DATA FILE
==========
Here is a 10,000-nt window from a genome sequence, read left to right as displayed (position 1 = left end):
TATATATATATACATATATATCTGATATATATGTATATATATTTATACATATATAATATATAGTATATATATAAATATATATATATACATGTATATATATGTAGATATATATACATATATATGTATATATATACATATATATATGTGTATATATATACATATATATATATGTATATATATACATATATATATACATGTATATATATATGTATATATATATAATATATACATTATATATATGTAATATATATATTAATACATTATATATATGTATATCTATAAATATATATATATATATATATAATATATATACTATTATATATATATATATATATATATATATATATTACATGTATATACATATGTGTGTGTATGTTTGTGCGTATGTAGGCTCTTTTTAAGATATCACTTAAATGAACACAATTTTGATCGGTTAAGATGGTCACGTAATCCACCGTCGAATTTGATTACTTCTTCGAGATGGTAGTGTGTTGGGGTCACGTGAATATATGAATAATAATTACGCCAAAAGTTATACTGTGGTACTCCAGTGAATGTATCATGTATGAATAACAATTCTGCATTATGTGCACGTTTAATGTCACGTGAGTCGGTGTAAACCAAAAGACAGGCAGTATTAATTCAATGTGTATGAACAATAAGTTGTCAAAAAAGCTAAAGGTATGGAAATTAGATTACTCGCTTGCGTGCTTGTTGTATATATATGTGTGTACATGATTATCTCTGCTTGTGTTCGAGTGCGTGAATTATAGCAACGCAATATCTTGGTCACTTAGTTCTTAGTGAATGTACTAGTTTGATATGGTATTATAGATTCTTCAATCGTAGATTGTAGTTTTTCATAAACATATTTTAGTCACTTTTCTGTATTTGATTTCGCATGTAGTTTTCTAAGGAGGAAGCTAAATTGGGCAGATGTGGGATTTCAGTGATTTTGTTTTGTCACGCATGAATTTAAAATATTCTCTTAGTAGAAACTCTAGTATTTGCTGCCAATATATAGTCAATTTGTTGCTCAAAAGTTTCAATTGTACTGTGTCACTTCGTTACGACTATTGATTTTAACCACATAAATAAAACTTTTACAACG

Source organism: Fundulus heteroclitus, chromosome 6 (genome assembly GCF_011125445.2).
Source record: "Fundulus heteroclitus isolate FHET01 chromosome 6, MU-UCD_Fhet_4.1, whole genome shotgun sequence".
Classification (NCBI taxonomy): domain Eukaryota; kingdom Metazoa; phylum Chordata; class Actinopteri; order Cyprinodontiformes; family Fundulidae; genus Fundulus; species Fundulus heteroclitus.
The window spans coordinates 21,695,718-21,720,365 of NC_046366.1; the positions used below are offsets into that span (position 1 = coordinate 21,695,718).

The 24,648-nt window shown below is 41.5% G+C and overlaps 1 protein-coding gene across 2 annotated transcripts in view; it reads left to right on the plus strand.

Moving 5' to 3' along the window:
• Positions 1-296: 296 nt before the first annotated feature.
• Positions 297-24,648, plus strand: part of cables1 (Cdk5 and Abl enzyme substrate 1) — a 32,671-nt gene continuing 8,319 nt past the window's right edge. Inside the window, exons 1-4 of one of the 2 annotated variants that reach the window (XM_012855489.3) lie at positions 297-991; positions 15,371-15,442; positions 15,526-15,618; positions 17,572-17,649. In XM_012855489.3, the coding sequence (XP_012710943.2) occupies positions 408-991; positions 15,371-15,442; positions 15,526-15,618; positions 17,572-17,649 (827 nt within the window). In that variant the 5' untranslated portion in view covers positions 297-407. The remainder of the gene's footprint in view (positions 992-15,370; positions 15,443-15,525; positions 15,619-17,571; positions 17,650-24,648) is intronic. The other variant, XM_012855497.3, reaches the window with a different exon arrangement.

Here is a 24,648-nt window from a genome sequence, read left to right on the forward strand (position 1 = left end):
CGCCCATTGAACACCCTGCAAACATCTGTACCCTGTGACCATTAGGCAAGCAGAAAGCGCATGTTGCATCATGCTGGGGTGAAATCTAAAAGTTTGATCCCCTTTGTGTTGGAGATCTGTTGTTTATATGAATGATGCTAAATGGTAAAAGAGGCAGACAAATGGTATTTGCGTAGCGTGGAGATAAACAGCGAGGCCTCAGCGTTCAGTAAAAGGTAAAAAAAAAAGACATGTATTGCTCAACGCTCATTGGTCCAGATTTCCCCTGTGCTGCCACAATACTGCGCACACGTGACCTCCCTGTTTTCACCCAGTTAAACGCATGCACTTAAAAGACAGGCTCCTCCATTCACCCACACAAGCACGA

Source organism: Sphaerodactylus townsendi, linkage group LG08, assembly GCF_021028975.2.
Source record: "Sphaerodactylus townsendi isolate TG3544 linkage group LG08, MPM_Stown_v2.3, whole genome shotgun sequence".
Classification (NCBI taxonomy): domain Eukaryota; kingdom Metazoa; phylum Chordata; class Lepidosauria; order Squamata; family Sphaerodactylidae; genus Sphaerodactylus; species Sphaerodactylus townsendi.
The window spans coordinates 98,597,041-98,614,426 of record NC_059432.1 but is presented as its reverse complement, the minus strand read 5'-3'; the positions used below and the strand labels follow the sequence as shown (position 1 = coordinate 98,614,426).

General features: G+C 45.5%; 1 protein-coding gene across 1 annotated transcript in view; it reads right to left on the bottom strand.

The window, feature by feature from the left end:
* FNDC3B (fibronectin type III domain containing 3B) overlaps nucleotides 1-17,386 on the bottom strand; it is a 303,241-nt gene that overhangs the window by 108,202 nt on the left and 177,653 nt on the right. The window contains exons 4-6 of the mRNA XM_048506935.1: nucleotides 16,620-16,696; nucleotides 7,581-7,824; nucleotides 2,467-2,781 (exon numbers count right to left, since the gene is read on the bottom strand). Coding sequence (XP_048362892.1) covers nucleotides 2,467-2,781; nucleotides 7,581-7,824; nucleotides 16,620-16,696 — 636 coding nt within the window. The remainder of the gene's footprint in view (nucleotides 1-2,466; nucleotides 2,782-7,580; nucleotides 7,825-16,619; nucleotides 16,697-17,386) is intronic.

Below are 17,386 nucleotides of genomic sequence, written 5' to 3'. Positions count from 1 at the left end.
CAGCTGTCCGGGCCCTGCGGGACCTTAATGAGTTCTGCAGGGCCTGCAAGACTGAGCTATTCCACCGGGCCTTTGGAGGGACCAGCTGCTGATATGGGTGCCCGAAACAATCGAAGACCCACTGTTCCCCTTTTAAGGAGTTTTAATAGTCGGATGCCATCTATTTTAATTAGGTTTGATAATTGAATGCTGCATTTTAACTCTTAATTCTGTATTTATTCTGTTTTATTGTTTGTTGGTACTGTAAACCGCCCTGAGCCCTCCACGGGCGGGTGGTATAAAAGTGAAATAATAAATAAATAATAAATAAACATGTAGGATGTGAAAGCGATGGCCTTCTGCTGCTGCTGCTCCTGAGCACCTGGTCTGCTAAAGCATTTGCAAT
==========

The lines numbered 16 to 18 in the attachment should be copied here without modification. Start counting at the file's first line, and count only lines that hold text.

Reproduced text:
The window spans coordinates 98,597,041-98,614,426 of record NC_059432.1 but is presented as its reverse complement, the minus strand read 5'-3'; the positions used below and the strand labels follow the sequence as shown (position 1 = coordinate 98,614,426).

General features: G+C 45.5%; 1 protein-coding gene across 1 annotated transcript in view; it reads right to left on the bottom strand.

The window, feature by feature from the left end: